You know, we should note that not only is it not economically sensitive, but healthcare, because of the COVID crisis, has received a huge boost in funding, recognition and interest in investment for the future, not just for preventing the next COVID pandemic, but also for, you know, how can we improve the telemedicine? You know, how can we improve outcomes in the healthcare system? It’s a — it’s a — it’s been a big challenge for the healthcare system, but I guess, appropriately, they’re getting rewarded by a lot of interest in investing in that to improve it, right? So — but then — but then again, going back to financials, there’s a lot of banking — there’s a lot of banking opportunity in that.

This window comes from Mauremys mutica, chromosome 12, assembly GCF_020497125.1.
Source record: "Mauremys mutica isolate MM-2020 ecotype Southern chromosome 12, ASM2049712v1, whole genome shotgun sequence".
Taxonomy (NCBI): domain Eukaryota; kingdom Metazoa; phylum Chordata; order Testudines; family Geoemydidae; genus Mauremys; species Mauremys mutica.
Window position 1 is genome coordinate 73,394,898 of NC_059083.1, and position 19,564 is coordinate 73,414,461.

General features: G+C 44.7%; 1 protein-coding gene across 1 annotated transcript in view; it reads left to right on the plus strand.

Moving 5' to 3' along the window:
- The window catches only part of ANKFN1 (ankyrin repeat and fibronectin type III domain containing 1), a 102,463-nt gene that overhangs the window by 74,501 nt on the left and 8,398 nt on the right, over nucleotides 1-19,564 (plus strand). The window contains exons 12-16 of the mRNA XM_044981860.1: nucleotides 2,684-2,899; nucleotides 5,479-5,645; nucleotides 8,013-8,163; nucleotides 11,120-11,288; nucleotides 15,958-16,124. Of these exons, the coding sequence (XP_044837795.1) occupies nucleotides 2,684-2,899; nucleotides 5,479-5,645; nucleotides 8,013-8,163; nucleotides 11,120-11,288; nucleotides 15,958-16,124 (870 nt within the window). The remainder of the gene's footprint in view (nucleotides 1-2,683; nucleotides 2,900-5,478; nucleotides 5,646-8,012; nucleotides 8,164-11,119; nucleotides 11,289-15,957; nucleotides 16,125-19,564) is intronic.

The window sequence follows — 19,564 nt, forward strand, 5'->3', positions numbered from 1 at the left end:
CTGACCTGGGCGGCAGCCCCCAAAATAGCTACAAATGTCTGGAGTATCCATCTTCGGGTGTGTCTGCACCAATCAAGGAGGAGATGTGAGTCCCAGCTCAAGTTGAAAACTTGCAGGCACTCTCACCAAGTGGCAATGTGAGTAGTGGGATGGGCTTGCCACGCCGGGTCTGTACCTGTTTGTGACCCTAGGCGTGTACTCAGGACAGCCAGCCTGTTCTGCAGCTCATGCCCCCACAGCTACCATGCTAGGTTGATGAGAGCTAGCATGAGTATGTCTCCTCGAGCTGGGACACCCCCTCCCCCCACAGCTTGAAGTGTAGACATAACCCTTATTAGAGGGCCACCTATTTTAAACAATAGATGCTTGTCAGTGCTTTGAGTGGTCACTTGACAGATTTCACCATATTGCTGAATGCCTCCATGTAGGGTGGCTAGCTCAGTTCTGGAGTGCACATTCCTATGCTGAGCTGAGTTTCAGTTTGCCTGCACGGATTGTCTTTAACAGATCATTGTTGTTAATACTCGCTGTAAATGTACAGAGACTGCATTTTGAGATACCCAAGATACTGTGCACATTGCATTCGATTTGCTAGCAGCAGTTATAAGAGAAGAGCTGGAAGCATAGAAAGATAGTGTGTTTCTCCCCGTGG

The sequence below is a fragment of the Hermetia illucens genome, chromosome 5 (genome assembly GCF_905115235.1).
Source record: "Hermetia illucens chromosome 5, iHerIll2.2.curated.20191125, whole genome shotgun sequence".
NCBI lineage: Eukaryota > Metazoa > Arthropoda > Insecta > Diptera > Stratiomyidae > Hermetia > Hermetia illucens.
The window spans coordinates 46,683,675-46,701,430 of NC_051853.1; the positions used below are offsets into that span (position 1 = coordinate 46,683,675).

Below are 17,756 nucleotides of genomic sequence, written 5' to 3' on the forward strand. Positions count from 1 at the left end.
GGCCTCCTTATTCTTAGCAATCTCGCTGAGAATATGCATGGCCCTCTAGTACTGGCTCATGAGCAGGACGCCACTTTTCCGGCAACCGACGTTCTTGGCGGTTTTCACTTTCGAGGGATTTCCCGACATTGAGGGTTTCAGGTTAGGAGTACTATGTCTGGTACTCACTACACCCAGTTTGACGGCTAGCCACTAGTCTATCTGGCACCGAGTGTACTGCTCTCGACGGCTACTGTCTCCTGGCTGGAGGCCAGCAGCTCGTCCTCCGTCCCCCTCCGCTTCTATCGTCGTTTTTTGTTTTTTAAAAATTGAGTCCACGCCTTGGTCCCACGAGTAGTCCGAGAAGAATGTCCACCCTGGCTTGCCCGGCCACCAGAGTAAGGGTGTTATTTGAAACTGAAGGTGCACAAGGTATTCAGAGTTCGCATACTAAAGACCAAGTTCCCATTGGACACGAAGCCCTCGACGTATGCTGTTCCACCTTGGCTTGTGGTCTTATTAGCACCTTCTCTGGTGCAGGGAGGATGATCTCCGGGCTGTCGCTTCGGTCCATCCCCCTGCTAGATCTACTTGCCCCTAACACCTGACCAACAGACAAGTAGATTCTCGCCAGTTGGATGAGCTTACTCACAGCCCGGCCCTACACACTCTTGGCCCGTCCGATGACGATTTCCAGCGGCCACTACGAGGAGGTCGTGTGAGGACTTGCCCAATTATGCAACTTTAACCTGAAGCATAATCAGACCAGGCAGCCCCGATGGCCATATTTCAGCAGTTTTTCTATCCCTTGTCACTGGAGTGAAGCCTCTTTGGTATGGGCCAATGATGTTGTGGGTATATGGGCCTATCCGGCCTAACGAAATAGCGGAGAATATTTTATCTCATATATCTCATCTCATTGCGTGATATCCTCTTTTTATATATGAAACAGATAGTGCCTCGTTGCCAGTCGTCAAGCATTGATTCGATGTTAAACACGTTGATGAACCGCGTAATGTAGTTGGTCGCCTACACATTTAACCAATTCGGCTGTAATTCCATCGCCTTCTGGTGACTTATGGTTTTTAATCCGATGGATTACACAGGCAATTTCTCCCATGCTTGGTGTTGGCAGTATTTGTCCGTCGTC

RITHOLTZ: Let — let’s talk a little bit about those different strategies; the Alger 35, the Dynamic Return Fund, Dynamic Opportunities, Capital Appreciation, Spectra. We talked about health sciences earlier. Tell us a little bit about these different strategies. What is the goal of all these different approaches to investing?

CHUNG: So as growth specialists, you know, all of these strategies reflect basically different market caps and market cap ranges, with the exception of the Healthcare Fund and Dynamic Opportunities. Dynamic Opportunities is a hedge fund, so long/short, and the Healthcare Fund obviously is a sector fund.

RITHOLTZ: What about 35, and the Dynamic Return or Capital Appreciation Funds?